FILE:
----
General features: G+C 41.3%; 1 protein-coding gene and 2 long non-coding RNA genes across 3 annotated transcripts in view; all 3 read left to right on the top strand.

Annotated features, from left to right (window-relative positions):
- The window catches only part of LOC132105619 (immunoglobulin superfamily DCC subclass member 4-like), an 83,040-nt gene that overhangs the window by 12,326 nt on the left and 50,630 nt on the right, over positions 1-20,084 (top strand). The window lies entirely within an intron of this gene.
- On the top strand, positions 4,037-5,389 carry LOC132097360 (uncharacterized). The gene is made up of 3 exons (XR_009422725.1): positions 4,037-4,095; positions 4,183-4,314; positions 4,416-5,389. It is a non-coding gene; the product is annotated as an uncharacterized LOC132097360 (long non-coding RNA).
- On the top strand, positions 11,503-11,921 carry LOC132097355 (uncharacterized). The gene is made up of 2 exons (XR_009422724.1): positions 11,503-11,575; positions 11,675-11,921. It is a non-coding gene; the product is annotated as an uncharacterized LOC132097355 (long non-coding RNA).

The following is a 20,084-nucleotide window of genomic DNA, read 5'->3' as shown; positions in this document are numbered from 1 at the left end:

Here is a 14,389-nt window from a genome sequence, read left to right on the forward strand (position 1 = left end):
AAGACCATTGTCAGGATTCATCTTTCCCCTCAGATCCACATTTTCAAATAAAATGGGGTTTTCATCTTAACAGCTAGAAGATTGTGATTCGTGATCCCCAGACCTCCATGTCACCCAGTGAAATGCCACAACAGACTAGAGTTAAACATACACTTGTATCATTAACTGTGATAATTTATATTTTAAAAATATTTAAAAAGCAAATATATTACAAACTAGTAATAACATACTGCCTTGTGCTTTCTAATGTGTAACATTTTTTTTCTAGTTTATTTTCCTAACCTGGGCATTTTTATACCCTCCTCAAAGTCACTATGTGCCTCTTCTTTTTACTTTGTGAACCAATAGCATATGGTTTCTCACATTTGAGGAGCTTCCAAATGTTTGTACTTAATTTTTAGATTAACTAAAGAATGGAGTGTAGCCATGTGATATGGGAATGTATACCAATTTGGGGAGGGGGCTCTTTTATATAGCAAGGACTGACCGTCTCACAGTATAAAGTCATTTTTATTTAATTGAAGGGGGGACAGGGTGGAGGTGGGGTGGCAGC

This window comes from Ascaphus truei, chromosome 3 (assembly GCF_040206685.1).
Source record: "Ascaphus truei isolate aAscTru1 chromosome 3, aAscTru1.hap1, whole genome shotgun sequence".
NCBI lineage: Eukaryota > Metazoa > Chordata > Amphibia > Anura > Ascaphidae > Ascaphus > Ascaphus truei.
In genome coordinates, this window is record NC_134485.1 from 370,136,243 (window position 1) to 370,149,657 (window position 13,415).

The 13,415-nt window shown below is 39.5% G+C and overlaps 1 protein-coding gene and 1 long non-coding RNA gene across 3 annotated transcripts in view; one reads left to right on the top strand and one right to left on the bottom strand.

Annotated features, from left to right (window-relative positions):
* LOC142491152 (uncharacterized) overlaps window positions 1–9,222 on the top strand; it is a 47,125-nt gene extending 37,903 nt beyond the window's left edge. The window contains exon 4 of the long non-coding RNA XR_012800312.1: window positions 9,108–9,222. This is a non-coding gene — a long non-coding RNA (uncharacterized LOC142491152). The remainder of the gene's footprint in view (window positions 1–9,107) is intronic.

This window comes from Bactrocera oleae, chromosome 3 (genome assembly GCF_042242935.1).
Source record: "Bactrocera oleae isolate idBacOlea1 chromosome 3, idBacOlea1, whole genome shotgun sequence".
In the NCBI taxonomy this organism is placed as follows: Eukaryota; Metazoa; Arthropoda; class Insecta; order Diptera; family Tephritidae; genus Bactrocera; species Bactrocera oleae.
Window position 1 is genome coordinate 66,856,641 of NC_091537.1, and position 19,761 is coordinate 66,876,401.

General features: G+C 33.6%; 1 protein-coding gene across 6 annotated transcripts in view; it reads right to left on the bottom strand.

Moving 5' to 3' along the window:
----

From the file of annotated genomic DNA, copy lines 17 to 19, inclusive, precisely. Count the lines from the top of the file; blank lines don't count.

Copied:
Source record: "Bactrocera oleae isolate idBacOlea1 chromosome 3, idBacOlea1, whole genome shotgun sequence".
In the NCBI taxonomy this organism is placed as follows: Eukaryota; Metazoa; Arthropoda; class Insecta; order Diptera; family Tephritidae; genus Bactrocera; species Bactrocera oleae.
Window position 1 is genome coordinate 66,856,641 of NC_091537.1, and position 19,761 is coordinate 66,876,401.